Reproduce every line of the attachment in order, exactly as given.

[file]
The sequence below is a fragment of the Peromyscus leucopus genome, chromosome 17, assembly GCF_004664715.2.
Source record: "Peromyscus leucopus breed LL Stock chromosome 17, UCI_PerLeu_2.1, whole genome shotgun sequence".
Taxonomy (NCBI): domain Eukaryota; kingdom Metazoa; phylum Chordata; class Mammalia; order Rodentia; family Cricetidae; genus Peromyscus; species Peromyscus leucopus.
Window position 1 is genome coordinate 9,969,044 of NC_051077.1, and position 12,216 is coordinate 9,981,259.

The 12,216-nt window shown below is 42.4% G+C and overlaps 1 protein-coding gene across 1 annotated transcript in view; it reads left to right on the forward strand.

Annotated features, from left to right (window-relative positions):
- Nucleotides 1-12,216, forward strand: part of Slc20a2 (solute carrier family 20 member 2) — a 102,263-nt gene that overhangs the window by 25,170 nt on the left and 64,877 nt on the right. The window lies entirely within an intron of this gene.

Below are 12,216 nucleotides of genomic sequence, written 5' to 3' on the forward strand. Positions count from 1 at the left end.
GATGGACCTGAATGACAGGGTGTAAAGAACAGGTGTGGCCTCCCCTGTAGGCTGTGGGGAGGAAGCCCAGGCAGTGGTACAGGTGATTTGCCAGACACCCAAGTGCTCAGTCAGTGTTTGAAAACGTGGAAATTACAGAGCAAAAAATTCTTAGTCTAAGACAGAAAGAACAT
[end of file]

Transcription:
The sequence below is a fragment of the Peromyscus leucopus genome, chromosome 17, assembly GCF_004664715.2.
Source record: "Peromyscus leucopus breed LL Stock chromosome 17, UCI_PerLeu_2.1, whole genome shotgun sequence".
Taxonomy (NCBI): domain Eukaryota; kingdom Metazoa; phylum Chordata; class Mammalia; order Rodentia; family Cricetidae; genus Peromyscus; species Peromyscus leucopus.
Window position 1 is genome coordinate 9,969,044 of NC_051077.1, and position 12,216 is coordinate 9,981,259.

The 12,216-nt window shown below is 42.4% G+C and overlaps 1 protein-coding gene across 1 annotated transcript in view; it reads left to right on the forward strand.

Annotated features, from left to right (window-relative positions):
- Nucleotides 1-12,216, forward strand: part of Slc20a2 (solute carrier family 20 member 2) — a 102,263-nt gene that overhangs the window by 25,170 nt on the left and 64,877 nt on the right. The window lies entirely within an intron of this gene.

Below are 12,216 nucleotides of genomic sequence, written 5' to 3' on the forward strand. Positions count from 1 at the left end.
GATGGACCTGAATGACAGGGTGTAAAGAACAGGTGTGGCCTCCCCTGTAGGCTGTGGGGAGGAAGCCCAGGCAGTGGTACAGGTGATTTGCCAGACACCCAAGTGCTCAGTCAGTGTTTGAAAACGTGGAAATTACAGAGCAAAAAATTCTTAGTCTAAGACAGAAAGAACAT